Attackers are targeting DSL routers this week with what’s being called a potent new variant of the Mirai malware that knocked offline major Internet companies like Twitter and Spotify last month.
According to Germany’s Deutsche Telekom 900,000 of its DSL router customers have already been targeted by attackers. According to the telecommunications company impacted customers are unable to connect to the Internet; phone and video services that rely on infected modems are inoperable as well.
Security experts say Deutsche Telekom will have patched most of the vulnerable routers by Tuesday, but warn millions of other DSL modems could also be vulnerable to this type of attack.
Attacks take advantage of a flawed implementation of router maintenance features implemented by two Taiwanese router manufacturers Arcadyan Technology and Zyxel, according Johannes Ullrich, dean of research at the SANS Institute and director of the SANS Internet Storm Center. Attackers are able to access TCP NTP Port 7547 to execute remote code in affected routers, Ullrich claims.
“For the last couple days, attack against port 7547 have increased substantially,” said Ullrich, adding that a successful attack would allow an adversary to do whatever they want with the router. “They could capture your traffic, they could use your router to launch an attack from or they can be used as part of a DDoS attack,” he said.
A scan of devices by the Shodan search engine reveals about 41 million routers that leave port 7547 open. Ullrich estimates that only 2 million routers could be vulnerable to attack however.
“The code appears to be derived from Mirai with the additional scan for the SOAP vulnerability,” he wrote in a security bulletin.
According to security experts, attackers are exploiting a common vulnerability in the TR-069 configuration protocol.
Stefan Ortloff, a researcher with Kaspersky Lab’s Global Research and Analysis Team, explained the vulnerability in a Securelist post on Monday.
“A vulnerability in affected routers causes the device to download the binary with file name ‘1’ from http://l.ocalhost[.]host to the /tmp/-directory and executes it. The IP addresses of this host changed a few times during the day. Starting from 28th November 2016, 16:36 CET the domains cannot be resolved to domains anymore (‘NXDOMAIN’).”
Previously Mirai used approximately 60 default passwords to break into DVRs, webcams and other IoT devices. Now what Mirai attackers have done is added a new vulnerability. Ullrich claims attackers “took the Mirai code and added that new exploit to it so now in addition to being able to scan for weak passwords, Mirai is also able to scan for routers that have this remote code execution vulnerability (TR-069).”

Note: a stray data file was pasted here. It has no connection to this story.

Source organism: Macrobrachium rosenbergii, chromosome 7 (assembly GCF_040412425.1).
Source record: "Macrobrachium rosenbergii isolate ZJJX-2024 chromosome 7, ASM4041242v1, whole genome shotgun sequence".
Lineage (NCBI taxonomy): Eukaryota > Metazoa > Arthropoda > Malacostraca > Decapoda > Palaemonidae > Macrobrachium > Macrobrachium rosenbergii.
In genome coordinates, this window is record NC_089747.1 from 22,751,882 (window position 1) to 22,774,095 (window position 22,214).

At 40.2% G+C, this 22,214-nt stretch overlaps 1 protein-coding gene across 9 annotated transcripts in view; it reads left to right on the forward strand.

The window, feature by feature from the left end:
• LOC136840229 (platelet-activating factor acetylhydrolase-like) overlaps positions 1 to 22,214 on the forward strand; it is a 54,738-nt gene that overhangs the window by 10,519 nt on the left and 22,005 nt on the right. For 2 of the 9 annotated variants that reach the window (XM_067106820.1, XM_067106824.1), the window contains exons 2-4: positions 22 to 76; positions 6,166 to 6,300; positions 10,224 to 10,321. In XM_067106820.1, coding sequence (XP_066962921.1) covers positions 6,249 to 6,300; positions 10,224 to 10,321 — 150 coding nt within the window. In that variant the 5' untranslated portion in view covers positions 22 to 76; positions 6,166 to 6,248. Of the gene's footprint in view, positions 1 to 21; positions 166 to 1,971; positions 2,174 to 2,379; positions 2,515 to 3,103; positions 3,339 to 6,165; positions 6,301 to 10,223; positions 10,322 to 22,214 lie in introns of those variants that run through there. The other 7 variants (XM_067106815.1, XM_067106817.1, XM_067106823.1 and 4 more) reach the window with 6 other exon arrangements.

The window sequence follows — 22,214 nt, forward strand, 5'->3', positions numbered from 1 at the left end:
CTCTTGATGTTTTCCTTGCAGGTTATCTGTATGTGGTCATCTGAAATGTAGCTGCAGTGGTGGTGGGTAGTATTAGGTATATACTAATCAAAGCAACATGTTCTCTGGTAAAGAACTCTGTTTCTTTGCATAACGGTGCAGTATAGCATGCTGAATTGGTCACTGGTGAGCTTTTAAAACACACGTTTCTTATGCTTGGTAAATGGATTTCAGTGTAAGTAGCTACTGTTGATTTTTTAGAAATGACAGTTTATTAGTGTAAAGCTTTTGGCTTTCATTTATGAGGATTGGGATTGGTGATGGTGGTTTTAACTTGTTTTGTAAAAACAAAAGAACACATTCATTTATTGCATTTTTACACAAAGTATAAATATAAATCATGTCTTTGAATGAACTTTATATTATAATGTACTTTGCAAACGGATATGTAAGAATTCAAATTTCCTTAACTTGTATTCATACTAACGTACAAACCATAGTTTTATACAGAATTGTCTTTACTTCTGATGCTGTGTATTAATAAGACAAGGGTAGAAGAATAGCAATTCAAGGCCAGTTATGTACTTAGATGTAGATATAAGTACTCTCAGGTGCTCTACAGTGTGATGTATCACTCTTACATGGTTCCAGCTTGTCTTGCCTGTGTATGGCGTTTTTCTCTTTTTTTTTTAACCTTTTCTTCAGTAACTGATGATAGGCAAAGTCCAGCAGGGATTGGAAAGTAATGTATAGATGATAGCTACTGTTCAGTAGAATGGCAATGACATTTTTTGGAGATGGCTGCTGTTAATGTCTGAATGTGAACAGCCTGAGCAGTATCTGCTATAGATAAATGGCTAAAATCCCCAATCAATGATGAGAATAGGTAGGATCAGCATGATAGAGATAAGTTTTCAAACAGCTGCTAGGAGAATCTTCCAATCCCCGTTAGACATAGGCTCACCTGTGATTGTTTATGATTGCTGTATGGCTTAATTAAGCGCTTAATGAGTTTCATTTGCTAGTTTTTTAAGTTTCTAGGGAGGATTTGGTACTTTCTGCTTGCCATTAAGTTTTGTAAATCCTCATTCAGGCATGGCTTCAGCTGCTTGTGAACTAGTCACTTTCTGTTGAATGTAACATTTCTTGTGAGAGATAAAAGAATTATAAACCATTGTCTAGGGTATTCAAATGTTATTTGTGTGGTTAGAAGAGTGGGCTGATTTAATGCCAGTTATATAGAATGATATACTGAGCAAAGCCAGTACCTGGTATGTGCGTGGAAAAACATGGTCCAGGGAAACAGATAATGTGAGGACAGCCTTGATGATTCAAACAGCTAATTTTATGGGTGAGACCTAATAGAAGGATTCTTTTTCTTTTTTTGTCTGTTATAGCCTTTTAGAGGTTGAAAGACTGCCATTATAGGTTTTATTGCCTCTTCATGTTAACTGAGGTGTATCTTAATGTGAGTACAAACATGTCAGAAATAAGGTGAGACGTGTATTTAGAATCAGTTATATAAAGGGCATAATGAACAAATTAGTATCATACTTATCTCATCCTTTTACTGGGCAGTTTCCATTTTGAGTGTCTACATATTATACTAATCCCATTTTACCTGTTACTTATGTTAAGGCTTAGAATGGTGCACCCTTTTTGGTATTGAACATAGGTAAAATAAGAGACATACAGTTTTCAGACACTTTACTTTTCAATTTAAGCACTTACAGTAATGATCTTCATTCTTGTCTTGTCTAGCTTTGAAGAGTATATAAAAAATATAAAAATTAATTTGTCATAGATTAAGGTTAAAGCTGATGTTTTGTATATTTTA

The TR-069 (Technical Report 069) refers to the DSL Working Group’s specification used by ISPs to remote administer modems. “The standard was never intended to support remote code execution. But that’s exactly what attackers are doing,” Ullrich said.
Infected routers also exhibit Mirai-like behavior such as deleting itself from filesystems (residing only in memory), resolving to command and control servers (using the DNS 220.127.116.11) and scanning the Internet for open TCP 7547 Ports in order to infect other devices, according to Ortloff.
Telecom provider German Telekom has pushed out a fix to impacted routers. It also recommends, since the infection resides in the router’s memory, power cycling devices to remove the malware.
Potentially impacted equipment made by Arcadyan Technology and Zyxel, neither who responded to requests for comment for this story, include Speedport Routers and Zyxel Modems. Ullrich said customers in the UK and Ireland have also reported similar open-port type attacks.
“It’s impossible to know the extent of this problem or if attacks will increase. The good news is fixing this problem is relatively simple,” he said.